Life size stuffed animals are exactly what you think they are: soft toys that are big as the real thing. Just imagine a plush black bear that’s 7.5 feet long and as wide as a queen sized bed – from nose to tail, the real thing can reach lengths of 7 feet. If it’s authenticity you’re looking for in your soft toys, you can have it with life size stuffed animals.
In the first half of the 20th century, there were many women (designers, managers, and owners) that had a direct influence on the teddy bear industry. This, at a time, when in Britain women over thirty had just been given the right to vote (in 1918). While the careful work and dexterity of women had always been of great value in both the textile and clothing industries, very few of them had ever reached the upper levels of management. In the years following World War I, there was a shortage of men; many of them had been killed or injured on the battlefield. With this, combined with the fact that the teddy bear industry was a relatively new one, there was an overall lack of tradition, thus giving women opportunities they had never had before.
Norah Wellings began her career at the Chad Valley toy company designing soft toys. She stayed in that same position from 1919 to 1926 and then left to set up her own factory in Wellington, Shropshire (England) called the Victoria Toy Works. Norah’s main focus was on cloth dolls but in her range of toys, she did include some teddy bears.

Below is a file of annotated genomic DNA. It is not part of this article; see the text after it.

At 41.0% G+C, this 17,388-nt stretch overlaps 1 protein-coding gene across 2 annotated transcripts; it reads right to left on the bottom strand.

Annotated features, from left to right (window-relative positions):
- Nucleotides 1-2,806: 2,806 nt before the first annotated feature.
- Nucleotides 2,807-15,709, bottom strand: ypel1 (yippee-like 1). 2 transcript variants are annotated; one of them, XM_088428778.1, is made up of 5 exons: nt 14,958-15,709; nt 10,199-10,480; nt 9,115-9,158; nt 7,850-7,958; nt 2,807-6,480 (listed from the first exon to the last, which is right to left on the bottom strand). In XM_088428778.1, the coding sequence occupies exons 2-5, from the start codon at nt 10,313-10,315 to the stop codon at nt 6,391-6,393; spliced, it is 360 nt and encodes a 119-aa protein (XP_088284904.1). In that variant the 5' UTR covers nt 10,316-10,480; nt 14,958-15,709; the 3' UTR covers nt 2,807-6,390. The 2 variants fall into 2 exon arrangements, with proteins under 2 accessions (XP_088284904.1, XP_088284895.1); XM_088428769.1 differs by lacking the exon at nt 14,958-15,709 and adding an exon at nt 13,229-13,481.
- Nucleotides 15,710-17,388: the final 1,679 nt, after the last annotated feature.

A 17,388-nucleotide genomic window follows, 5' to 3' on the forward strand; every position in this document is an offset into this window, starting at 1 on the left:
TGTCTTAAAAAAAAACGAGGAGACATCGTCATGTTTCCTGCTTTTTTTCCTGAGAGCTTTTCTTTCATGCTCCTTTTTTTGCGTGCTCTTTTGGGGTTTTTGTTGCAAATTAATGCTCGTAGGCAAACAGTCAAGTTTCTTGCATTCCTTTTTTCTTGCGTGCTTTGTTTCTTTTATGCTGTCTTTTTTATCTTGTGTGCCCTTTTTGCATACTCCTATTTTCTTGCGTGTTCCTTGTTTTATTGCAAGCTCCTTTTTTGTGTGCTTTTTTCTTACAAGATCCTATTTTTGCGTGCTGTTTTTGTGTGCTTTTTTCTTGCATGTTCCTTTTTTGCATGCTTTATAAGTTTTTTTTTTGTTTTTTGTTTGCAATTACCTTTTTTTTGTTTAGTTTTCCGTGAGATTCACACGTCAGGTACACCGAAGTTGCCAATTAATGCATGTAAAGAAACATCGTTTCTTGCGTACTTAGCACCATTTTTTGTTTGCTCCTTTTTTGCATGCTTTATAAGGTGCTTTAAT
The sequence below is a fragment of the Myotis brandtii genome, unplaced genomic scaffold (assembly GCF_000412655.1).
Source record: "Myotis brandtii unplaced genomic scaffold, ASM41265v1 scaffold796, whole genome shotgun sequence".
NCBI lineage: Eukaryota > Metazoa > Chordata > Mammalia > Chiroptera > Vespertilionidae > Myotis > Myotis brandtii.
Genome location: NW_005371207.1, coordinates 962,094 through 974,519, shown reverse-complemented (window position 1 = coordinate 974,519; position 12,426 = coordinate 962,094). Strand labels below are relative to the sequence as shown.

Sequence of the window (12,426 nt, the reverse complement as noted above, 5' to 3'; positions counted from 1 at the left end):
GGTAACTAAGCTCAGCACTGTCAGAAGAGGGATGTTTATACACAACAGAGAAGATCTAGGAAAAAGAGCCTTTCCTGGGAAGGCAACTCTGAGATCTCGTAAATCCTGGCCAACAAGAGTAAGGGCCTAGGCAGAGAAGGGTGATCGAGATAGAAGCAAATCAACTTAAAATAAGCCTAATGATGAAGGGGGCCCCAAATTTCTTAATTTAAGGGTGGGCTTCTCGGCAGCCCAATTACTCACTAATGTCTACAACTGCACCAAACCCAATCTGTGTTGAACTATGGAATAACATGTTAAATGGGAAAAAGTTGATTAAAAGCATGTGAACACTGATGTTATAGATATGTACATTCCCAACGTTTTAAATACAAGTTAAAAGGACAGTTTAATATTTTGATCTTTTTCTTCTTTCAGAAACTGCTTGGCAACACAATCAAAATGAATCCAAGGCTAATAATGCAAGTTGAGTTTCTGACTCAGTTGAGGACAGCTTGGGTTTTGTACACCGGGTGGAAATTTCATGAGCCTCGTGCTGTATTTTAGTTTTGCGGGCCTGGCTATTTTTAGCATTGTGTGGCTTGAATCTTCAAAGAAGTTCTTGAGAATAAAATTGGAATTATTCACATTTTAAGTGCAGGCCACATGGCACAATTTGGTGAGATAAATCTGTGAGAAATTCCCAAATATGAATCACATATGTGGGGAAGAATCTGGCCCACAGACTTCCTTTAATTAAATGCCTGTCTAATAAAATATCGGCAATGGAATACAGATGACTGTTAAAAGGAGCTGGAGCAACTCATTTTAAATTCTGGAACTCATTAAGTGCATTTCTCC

Norah Wellings’s teddy bears were very unique and a little out of the ordinary; they had more in common with the dolls she made than they did with traditional teddy’s – they often had no joints, were dressed, and had cloth bodies. Her brother was very heavily involved in the business and when he died in 1959, Nora decided to retire.
E.M. Daniels was another women in the teddy bear business. While she had far less experience that Norah Wellings, she did work for six months with different established toymakers before opening her own company in 1914 – it was called Jungle Toys. While she started out with just two employees, by 1919, she had 15 people working for her and exported worldwide. Daniels’ teddy bear designs played on its cute looks, something that was evident in her Bingo Bear (a koala that was launched in 1928 when it was believed koala’s were part of the bear family).
In the 1930s, two women (whose names are unknown), set up a soft toy company called Pixie Toys. One of Norah Wellings’ former employees, Elizabeth Simmonds, joined Pixie as a designer; it was her contributions which had a major effect on the way in which Pixie bears developed. They share quite a few characteristics of some other famous teddy’s made by British companies Merrythought and Farnell, including webbed-paw claws. Elizabeth Simmonds went on to buy Pixie Toys from the founders in the late 1930s. When the demand for toys fell both during and after World War I, in 1955, a takeover of the company took place. The new ownership only managed to last seven years and the company closed its doors in 1962.
When it comes to life sized stuffed animals, teddy bears can also be found ‘living’ in this world. While they don’t look much like the bears first created by the influential women of the teddy industry, that should make no difference in choosing one. Choosing any life size stuffed animal, for that matter, should be an easy decision.